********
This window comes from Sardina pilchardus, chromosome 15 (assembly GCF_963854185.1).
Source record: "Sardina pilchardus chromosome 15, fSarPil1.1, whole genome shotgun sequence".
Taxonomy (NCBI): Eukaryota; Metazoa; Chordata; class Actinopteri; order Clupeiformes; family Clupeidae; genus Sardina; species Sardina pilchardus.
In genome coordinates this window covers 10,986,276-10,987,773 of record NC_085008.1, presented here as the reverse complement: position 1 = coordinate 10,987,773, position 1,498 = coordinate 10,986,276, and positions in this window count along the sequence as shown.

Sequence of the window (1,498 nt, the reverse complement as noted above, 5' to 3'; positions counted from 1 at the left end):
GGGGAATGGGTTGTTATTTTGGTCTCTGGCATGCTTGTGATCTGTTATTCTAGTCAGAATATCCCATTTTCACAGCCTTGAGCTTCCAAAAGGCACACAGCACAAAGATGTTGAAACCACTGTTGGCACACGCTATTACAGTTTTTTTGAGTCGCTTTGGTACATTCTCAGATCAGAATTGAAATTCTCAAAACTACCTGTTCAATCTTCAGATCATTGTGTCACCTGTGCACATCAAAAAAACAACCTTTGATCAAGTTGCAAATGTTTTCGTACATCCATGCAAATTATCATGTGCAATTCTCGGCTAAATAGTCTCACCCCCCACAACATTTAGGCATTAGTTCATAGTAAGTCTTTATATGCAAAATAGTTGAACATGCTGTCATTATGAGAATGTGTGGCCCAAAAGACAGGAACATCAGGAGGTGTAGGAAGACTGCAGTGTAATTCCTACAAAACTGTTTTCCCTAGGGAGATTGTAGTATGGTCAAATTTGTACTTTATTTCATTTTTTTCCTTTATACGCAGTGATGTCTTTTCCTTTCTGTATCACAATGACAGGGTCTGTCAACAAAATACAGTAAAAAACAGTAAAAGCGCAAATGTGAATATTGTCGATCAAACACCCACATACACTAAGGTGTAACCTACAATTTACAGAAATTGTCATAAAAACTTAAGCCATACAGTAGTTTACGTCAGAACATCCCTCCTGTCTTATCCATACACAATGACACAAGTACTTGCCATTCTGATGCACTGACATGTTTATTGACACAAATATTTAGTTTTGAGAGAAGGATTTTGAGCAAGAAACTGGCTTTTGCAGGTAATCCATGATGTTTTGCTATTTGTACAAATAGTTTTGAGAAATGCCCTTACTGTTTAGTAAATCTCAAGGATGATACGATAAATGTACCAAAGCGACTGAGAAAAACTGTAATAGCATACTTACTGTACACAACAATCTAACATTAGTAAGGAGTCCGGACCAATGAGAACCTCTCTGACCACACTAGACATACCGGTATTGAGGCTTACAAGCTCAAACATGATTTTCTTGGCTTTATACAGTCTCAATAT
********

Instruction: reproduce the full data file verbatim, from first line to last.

This window comes from Sardina pilchardus, chromosome 15 (assembly GCF_963854185.1).
Source record: "Sardina pilchardus chromosome 15, fSarPil1.1, whole genome shotgun sequence".
Taxonomy (NCBI): Eukaryota; Metazoa; Chordata; class Actinopteri; order Clupeiformes; family Clupeidae; genus Sardina; species Sardina pilchardus.
In genome coordinates this window covers 10,986,276-10,987,773 of record NC_085008.1, presented here as the reverse complement: position 1 = coordinate 10,987,773, position 1,498 = coordinate 10,986,276, and positions in this window count along the sequence as shown.

Sequence of the window (1,498 nt, the reverse complement as noted above, 5' to 3'; positions counted from 1 at the left end):
GGGGAATGGGTTGTTATTTTGGTCTCTGGCATGCTTGTGATCTGTTATTCTAGTCAGAATATCCCATTTTCACAGCCTTGAGCTTCCAAAAGGCACACAGCACAAAGATGTTGAAACCACTGTTGGCACACGCTATTACAGTTTTTTTGAGTCGCTTTGGTACATTCTCAGATCAGAATTGAAATTCTCAAAACTACCTGTTCAATCTTCAGATCATTGTGTCACCTGTGCACATCAAAAAAACAACCTTTGATCAAGTTGCAAATGTTTTCGTACATCCATGCAAATTATCATGTGCAATTCTCGGCTAAATAGTCTCACCCCCCACAACATTTAGGCATTAGTTCATAGTAAGTCTTTATATGCAAAATAGTTGAACATGCTGTCATTATGAGAATGTGTGGCCCAAAAGACAGGAACATCAGGAGGTGTAGGAAGACTGCAGTGTAATTCCTACAAAACTGTTTTCCCTAGGGAGATTGTAGTATGGTCAAATTTGTACTTTATTTCATTTTTTTCCTTTATACGCAGTGATGTCTTTTCCTTTCTGTATCACAATGACAGGGTCTGTCAACAAAATACAGTAAAAAACAGTAAAAGCGCAAATGTGAATATTGTCGATCAAACACCCACATACACTAAGGTGTAACCTACAATTTACAGAAATTGTCATAAAAACTTAAGCCATACAGTAGTTTACGTCAGAACATCCCTCCTGTCTTATCCATACACAATGACACAAGTACTTGCCATTCTGATGCACTGACATGTTTATTGACACAAATATTTAGTTTTGAGAGAAGGATTTTGAGCAAGAAACTGGCTTTTGCAGGTAATCCATGATGTTTTGCTATTTGTACAAATAGTTTTGAGAAATGCCCTTACTGTTTAGTAAATCTCAAGGATGATACGATAAATGTACCAAAGCGACTGAGAAAAACTGTAATAGCATACTTACTGTACACAACAATCTAACATTAGTAAGGAGTCCGGACCAATGAGAACCTCTCTGACCACACTAGACATACCGGTATTGAGGCTTACAAGCTCAAACATGATTTTCTTGGCTTTATACAGTCTCAATAT